Waters, Weisberg trade rhetoric in Lakewood

Staff Writer

Waters, Weisberg trade
rhetoric in Lakewood
Staff Writer

LAKEWOOD — Their dialogue was not spoken, but in separate letters released to the media recently, Lakewood NAACP head James Waters and Orthodox Jewish community spokesman Rabbi Moshe Zev Weisberg turned up the volume on an already strident exchange about race, religion and allegations of preferential treatment.

"The members of our community, as well as myself, were traumatized by the negative racist ‘riffraff’ reference directed at people commenting at a [Board of Education] meeting," Waters wrote in a letter to Superintendent of Schools Dr. Ernest Cannava and board President Chet Galdo. "It was expressly offensive to many from our community that feel a lack of representation on this board."

Waters’ criticism stemmed from a comment made by board member Meir Grunhut at an Oct. 27 board meeting. Although Weisberg was not the intended recipient of Waters’ letter, he faxed his response to a Tri-Town News reporter several days later.

"You charge Mr. Grunhut with being insensitive for unknowingly using a word that you feel is a pejorative term. He did not know that the term was offensive and has apologized clearly, publicly and immediately," Weisberg wrote to Waters.

But an apology was not sufficient to alleviate minority residents’ concerns of exclusion, according to Waters’ letter.

"People that attend public meetings need to have comfort in the belief that those elected will listen to their concerns and complaints," he wrote to Cannava.

Free speech is a two-way street, according to Weisberg.

"Jim, what is your record on offensive speech?" asked Weisberg. "You constantly deride the Jewish community with insults and classic anti-Semitic language.

"Perhaps the most blatant big lie is the NAACP position on [courtesy] busing," said Weisberg. "Along with a handful of radical seniors, you promote the absurd notion that putting small Jewish kids at risk by forcing them to cross police-designated hazardous roads [such as Route 9] will somehow improve the academic achievement of minority children."

"Mr. NAACP, all the kids of Lakewood — white, Latino, African-American, Catholic and Jewish — have the right to demand from their government that they get to school safely and efficiently," continued Weisberg. "Yes, it costs money [but] don’t you feel an obligation to keep a Jewish kid out of harm’s way? Can’t a township like Lakewood make a statement that it cares about the safety of all its kids?"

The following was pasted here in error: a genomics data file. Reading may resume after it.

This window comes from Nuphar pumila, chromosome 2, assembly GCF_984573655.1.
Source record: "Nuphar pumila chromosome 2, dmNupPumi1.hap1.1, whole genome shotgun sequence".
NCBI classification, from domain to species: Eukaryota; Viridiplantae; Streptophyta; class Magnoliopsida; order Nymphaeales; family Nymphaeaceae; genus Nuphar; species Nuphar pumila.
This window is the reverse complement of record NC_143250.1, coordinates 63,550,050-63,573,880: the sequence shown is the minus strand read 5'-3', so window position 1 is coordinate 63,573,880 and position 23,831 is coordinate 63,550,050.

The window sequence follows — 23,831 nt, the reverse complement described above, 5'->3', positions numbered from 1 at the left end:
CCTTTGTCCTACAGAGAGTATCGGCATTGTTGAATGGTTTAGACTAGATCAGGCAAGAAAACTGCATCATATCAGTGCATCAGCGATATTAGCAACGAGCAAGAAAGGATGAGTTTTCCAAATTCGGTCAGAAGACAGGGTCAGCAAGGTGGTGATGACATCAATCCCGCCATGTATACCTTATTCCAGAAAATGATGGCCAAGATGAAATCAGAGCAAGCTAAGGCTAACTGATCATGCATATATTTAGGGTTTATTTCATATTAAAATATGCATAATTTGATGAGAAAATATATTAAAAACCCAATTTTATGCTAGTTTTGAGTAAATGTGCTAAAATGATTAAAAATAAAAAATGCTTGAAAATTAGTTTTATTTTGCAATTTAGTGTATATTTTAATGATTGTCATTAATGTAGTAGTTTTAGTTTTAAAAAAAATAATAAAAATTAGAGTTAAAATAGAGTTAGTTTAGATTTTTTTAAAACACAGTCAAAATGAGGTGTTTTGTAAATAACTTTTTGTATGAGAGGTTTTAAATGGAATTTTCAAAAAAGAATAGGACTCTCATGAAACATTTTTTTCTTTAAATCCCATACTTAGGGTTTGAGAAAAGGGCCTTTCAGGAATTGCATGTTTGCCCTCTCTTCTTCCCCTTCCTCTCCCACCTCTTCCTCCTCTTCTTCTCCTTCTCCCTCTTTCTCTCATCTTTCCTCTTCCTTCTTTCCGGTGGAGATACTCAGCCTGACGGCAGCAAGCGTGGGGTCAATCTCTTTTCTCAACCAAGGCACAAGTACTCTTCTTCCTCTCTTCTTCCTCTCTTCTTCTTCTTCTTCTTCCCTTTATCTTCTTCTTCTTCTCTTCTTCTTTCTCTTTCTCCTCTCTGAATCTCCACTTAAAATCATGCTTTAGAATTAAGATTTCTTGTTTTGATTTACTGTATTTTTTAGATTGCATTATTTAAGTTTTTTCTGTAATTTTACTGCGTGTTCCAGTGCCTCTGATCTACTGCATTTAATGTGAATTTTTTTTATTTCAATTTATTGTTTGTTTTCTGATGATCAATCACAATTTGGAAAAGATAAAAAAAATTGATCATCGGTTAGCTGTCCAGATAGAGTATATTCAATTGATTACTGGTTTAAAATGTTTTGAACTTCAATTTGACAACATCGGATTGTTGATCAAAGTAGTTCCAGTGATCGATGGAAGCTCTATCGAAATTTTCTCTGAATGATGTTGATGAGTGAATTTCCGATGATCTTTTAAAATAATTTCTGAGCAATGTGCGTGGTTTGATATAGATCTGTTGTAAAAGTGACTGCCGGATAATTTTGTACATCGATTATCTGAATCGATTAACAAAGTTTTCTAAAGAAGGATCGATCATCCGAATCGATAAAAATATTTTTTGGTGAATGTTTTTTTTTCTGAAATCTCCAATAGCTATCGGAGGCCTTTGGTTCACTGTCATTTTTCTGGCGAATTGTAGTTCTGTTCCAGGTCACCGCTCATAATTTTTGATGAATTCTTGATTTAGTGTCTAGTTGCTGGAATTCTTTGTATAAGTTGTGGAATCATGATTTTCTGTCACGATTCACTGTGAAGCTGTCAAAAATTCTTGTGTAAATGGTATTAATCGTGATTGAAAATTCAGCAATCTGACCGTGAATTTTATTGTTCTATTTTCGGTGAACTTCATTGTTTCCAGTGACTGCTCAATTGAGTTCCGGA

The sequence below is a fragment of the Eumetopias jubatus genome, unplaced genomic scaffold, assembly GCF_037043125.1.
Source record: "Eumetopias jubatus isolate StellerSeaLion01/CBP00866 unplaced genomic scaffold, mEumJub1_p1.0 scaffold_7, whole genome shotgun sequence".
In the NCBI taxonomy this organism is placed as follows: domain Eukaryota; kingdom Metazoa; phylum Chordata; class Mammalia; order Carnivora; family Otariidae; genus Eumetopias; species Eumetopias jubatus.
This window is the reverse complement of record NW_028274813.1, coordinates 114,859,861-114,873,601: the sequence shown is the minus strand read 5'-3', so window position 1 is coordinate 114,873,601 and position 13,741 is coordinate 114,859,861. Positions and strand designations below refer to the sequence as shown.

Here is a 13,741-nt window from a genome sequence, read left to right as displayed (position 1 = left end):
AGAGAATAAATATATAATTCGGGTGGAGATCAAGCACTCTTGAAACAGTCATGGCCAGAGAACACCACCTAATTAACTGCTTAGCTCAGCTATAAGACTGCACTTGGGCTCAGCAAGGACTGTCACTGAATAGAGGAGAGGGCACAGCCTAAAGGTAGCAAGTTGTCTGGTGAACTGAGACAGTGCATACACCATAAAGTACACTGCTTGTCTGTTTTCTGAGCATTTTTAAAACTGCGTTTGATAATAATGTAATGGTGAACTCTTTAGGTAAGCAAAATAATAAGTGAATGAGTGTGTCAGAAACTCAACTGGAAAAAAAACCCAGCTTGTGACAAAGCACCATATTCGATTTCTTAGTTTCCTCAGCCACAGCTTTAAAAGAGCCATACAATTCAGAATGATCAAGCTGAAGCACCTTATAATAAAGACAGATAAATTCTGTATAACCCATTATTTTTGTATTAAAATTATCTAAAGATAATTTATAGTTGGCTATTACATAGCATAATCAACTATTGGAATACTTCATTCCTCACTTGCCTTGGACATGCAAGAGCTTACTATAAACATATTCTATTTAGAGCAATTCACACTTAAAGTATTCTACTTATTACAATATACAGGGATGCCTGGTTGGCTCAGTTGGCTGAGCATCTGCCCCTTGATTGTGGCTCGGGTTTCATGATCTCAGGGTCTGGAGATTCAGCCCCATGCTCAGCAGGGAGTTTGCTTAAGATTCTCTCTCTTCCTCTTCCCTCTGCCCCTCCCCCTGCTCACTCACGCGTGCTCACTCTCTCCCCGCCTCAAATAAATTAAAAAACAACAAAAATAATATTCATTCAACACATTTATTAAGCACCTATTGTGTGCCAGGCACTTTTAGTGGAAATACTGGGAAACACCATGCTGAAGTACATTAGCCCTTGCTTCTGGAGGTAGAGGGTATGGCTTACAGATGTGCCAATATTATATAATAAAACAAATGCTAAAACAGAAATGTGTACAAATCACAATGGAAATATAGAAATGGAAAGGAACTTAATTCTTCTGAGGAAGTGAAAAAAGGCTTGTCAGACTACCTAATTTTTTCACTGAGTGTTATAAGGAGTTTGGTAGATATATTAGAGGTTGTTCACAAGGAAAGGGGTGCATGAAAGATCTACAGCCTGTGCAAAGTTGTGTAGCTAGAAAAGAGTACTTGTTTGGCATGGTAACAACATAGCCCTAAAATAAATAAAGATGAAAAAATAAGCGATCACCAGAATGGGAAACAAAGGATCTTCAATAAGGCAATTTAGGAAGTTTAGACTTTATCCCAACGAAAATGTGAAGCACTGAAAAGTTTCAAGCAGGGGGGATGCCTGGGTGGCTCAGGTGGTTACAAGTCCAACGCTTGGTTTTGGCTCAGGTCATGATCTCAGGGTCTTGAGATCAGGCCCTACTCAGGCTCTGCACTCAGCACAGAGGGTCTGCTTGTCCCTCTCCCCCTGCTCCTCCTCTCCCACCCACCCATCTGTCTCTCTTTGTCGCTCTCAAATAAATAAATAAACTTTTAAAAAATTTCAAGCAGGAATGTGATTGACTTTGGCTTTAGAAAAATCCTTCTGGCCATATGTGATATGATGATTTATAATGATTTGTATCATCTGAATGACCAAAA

For his part, Waters said he and his community just wanted some respect.

"Is Jim Waters anti-Semitic?" asked Waters rhetorically during an interview with the Tri-Town News shortly before he faxed the paper a copy of his letter to Cannava. "As a civil rights advocate, [I] have to stand up to racism, sexism and any threats to homosexuals or Muslims who are receiving any kind of injustice. Injustice anywhere is injustice everywhere."

Weisberg expressed scorn at Waters’ assertion that he was a champion of the oppressed.

"Your self-appointment as the champion of the Latino community is laughable," wrote Weisberg. "What have you or the Lakewood NAACP done for that commu­nity? The record of the Jewish community with the creation of the Hispanic Task Force and more than 1,000 Lakewood English as a Second Language class gradu­ates speaks for itself."

But everything always comes down to just one argument, said Waters, and that was a matter he contended the Jewish resi­dents of Lakewood could never hope to un­derstand or to improve through well-mean­ing social programs they put in place.

"I told Rabbi Weisberg that I didn’t look at him as an Orthodox, but as a white per­son," Waters told the Tri-town News. "Jewish people can change their names, black people can never change their skin color. You can’t get away from your skin color. Privilege comes to people in our soci­ety, but one thing that’s been the [same over the years] is the disadvantage [you face] when you are a person of color."

Despite their difference of opinion, Weisberg held out hope that he and Waters could once again work together for the im­provement of both their communities.

"Is it too late to put all of this behind us and be friends again?" wrote Weisberg. "I hope not. For our sake, for our children’s sake and for the future of all of us in this great town of Lakewood."